Scientists find that moms consistently rank the stink of their baby's "number two" as No. 1.
In a new study, 13 mothers were asked to sniff soiled diapers belonging to both their own child and others from an unrelated baby. The women consistently ranked the smell of their own child's feces as less revolting than that of other babies.
This effect persisted even when the diapers were purposely mislabeled.
One possible explanation is that the mothers were simply more accustomed to their their baby's stink and therefore found it less repulsive. A more intriguing possibility, the researchers say, is that the mothers' reactions are an evolutionary adaptation allowing them to overcome their natural disgust so that they can properly care for their babies.
The study, led by Trevor Case of Macquarie University in Australia, will be detailed in an upcoming issue of the journal Evolution and Human Behavior.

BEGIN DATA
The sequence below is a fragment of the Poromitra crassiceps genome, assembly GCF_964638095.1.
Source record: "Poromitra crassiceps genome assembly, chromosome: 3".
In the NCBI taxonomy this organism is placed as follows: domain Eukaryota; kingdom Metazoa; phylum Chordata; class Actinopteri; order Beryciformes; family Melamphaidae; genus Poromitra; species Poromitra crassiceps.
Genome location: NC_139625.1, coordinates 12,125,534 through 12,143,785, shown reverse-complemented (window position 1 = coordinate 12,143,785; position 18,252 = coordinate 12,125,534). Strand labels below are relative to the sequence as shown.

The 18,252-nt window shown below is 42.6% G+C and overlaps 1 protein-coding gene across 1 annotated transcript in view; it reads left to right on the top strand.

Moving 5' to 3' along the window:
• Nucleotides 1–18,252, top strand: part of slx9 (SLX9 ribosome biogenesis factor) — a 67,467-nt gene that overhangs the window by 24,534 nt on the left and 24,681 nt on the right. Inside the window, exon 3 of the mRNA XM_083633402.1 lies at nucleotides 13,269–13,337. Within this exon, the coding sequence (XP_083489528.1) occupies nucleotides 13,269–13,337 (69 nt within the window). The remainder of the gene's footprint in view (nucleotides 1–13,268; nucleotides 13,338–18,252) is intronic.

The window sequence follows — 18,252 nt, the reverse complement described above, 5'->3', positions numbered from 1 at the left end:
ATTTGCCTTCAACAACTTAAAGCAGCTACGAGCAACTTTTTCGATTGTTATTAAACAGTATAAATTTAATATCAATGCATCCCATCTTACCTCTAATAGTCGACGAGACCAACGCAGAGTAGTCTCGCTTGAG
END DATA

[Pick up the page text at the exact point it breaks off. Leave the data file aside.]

Disgust helps protect us from things that can make us sick, scientists say, but there are circumstances in which the emotion has to be tempered. The caring of an infant is likely one such instance.
"A mother's disgust at her baby's feces has the potential to obstruct her ability to care for her baby and may even affect the strength of the bond she has with her baby," the researchers write.
The finding is among the latest in a series of studies suggesting that humans can determine biological relatedness through body odor. Another recent study found that mothers more accurately identify and prefer the smell of their biological children over that of stepchildren.
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